|The Discreet Charm of the Bourgeoisie
Theatrical Release Poster
||Greenwich Film Productions
The Discreet Charm of the Bourgeoisie (original title Le charme discret de la bourgeoisie) is a French 1972 surreal, satirical movie directed by Luis Bunuel.
WARNING! THIS PAGE CONTAINS SPOILERS!
The following weapons were used in the film The Discreet Charm of the Bourgeoisie:
Smith & Wesson Model 36
Don Rafael Acosta (Fernando Rey) stores a Smith & Wesson Model 36 revolver in his apartments and uses it in the scene with the Miranda guerilla girl (Maria Gabriella Maione).
Smith & Wesson Model 36 - .38 Special
Acosta draws the revolver from the bowl where he stores it.
Acosta holds his revolver.
He aims it at the guerilla girl.
The revolver is tucked at the belt.
The revolver on the table.
The guerilla girl holds Acosta's Smith & Wesson while he is armed with her Walther PP
In another scene Don Rafael Acosta draws a snub nose revolver during his conflict with the French Army colonel (Claude Piéplu). Due to the round front sight, this revolver is supposed to be an early version of Model 36 which had the same barrel as the Smith & Wesson Model 32.
An early version of Smith & Wesson Model 36 with round front sight - .38 Special
Acosta draws his revolver.
A round front sight can be seen.
The Miranda guerilla girl (Maria Gabriella Maione) carries a Walther PP in her bag.
Post war Walther PP - .32 ACP
Acosta finds a Walther in the bag. The Manurhin logo can be seen on the grip, so it's the French-manufactured pistol.
Another view at the Walther in Acosta's hand.
Smith & Wesson Model 14
In the final scene the third Miranda guerilla fighter is armed with a revolver. Due to its general outlook it is supposed to be Smith & Wesson Model 14.
Smith & Wesson Model 14 - .38 Special
The revolver can be seen through the glass door. Looks like it has target sights.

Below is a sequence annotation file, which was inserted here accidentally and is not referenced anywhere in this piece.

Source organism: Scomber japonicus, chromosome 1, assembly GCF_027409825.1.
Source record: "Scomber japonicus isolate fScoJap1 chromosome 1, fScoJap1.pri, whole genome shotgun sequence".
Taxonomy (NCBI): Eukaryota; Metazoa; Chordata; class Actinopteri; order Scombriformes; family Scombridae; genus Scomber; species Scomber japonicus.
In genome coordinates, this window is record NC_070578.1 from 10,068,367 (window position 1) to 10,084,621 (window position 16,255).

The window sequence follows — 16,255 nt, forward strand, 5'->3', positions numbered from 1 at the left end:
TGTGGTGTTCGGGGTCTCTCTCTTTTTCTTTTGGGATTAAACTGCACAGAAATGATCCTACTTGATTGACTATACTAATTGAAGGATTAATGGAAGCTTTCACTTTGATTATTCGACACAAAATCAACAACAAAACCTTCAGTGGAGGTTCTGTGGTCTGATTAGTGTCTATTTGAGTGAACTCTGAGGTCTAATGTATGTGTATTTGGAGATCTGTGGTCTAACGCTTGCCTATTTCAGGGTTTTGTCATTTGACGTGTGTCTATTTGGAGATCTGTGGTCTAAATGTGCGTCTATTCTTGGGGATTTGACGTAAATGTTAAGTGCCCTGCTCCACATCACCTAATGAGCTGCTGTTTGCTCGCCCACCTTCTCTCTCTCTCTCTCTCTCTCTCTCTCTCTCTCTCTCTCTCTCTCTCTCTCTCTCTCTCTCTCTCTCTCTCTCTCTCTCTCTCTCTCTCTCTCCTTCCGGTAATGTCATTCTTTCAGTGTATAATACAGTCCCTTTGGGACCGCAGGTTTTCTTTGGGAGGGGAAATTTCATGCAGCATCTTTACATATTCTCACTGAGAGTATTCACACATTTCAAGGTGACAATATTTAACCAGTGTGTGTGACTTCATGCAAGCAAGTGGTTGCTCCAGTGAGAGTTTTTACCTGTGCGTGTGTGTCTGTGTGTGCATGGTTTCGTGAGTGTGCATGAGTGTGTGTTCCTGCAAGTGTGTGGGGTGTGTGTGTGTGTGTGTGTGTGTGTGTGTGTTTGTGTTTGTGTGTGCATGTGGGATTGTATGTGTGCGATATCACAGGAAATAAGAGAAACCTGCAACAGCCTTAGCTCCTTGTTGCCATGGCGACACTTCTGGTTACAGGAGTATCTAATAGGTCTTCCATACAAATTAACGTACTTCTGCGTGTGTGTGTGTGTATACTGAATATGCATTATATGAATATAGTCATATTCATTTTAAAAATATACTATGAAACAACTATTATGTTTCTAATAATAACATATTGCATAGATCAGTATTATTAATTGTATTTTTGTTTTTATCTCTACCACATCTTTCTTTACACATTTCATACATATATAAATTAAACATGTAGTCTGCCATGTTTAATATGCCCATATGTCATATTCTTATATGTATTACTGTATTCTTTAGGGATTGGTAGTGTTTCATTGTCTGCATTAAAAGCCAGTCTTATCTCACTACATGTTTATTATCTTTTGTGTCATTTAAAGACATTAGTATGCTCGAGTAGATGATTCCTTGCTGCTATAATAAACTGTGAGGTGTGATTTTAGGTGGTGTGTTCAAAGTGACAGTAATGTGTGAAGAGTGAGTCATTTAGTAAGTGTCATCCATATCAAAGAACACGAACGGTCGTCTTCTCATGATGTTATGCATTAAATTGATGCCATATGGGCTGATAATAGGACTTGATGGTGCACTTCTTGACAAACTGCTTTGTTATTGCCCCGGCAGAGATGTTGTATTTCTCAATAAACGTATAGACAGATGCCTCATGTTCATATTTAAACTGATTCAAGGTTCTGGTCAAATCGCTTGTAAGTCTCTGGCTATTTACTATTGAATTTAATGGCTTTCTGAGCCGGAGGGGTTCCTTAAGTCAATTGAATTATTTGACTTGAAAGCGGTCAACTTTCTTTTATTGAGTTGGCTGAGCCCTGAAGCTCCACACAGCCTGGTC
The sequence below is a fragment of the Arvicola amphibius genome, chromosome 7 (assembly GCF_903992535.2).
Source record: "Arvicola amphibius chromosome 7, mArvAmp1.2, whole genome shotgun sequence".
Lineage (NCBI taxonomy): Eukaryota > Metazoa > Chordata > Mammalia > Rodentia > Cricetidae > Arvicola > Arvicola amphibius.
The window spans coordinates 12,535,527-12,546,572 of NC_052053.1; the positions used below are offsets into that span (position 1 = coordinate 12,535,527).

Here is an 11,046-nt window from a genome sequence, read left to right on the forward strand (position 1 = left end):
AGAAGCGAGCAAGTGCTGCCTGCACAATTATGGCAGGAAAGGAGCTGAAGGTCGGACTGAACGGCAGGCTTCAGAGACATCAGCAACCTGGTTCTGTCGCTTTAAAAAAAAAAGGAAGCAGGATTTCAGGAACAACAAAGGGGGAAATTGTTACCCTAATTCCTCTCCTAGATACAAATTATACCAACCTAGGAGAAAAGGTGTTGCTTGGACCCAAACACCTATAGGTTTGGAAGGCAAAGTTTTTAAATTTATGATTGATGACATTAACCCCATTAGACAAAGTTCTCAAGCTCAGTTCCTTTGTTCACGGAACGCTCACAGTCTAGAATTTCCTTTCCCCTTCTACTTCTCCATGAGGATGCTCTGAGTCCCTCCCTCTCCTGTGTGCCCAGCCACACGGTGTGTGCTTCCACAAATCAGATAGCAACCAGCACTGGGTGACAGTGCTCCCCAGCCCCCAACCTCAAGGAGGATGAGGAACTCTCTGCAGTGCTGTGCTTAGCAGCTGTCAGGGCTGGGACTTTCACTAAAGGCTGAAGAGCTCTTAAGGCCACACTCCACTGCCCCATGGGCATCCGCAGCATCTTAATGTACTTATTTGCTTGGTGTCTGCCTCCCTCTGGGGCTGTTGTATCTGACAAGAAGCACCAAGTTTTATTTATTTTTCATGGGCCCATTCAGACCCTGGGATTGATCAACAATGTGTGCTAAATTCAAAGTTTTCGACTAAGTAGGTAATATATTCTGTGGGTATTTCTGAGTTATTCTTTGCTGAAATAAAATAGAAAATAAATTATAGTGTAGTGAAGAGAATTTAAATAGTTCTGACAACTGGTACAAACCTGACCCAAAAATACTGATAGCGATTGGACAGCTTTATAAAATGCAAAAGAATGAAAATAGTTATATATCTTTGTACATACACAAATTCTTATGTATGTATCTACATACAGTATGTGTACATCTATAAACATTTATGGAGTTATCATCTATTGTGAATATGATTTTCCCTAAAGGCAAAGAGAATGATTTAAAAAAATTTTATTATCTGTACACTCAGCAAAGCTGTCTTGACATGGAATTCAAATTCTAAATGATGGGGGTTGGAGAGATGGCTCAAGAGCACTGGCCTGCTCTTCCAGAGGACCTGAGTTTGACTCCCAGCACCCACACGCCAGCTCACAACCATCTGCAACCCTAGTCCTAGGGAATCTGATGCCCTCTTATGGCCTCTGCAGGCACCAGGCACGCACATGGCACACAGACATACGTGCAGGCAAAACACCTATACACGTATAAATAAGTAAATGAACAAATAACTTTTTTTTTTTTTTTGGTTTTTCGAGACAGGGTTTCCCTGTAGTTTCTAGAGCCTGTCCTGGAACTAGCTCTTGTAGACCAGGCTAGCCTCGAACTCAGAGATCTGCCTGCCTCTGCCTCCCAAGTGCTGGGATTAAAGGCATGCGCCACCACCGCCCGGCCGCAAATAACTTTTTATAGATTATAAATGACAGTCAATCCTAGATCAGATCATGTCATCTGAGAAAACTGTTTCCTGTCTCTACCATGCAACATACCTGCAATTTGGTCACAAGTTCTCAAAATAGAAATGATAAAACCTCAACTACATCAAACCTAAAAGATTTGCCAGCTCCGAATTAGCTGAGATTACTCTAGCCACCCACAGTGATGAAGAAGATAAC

The revolver is seen in hand of the young guerilla fighter.
All French Army officers carry holsters on their belts. While some holsters look flat and empty, others contain pistols. Only small parts of grips can be seen.
While the colonel's (Claude Piéplu) holster seems to be empty, the officer at the right carries some pistol.
The same officer with a pistol in his holster.
In the final scene the first Miranda guerilla fighter is armed with an MP40.
The leader of the guerilla is armed with an MP40.
Another view at the man with MP40.
He searches for Don Rafael Acosta.
Guerilla fighters fire MP40 and Gevarm Type D4.
Gevarm Type D4
In the final scene the second Miranda guerilla fighter is armed with an Gevarm Type D4.
Gevarm Type D4 - 9x19mm Par
The guerilla fighter at the left holds a Gevarm Type D4 SMG.
Another view at the man with a Gevarm SMG.
Guerilla fighters fire MP40
and Gevarm SMG.
Double Barreled Shotgun
In one scene the bishop Monsignor Dufour (Julien Bertheau) fires a double barreled shotgun.
Monsignor Dufour examines the shotgun.
He opens it to see if it is loaded.
Browning 22 Semi-Auto
When Don Rafael Acosta (Fernando Rey) fires from the window of his embassy, he uses a Browning 22 Semi-Auto; the original type with top-loading magazine and slim fore-end. It is fitted with a scope and a sound suppressor.
Browning 22 Semi-Auto, Grade I - .22LR
The rifle in the cabinet.
Don Rafael Acosta takes the rifle from his cabinet.
... and aims it out of the window.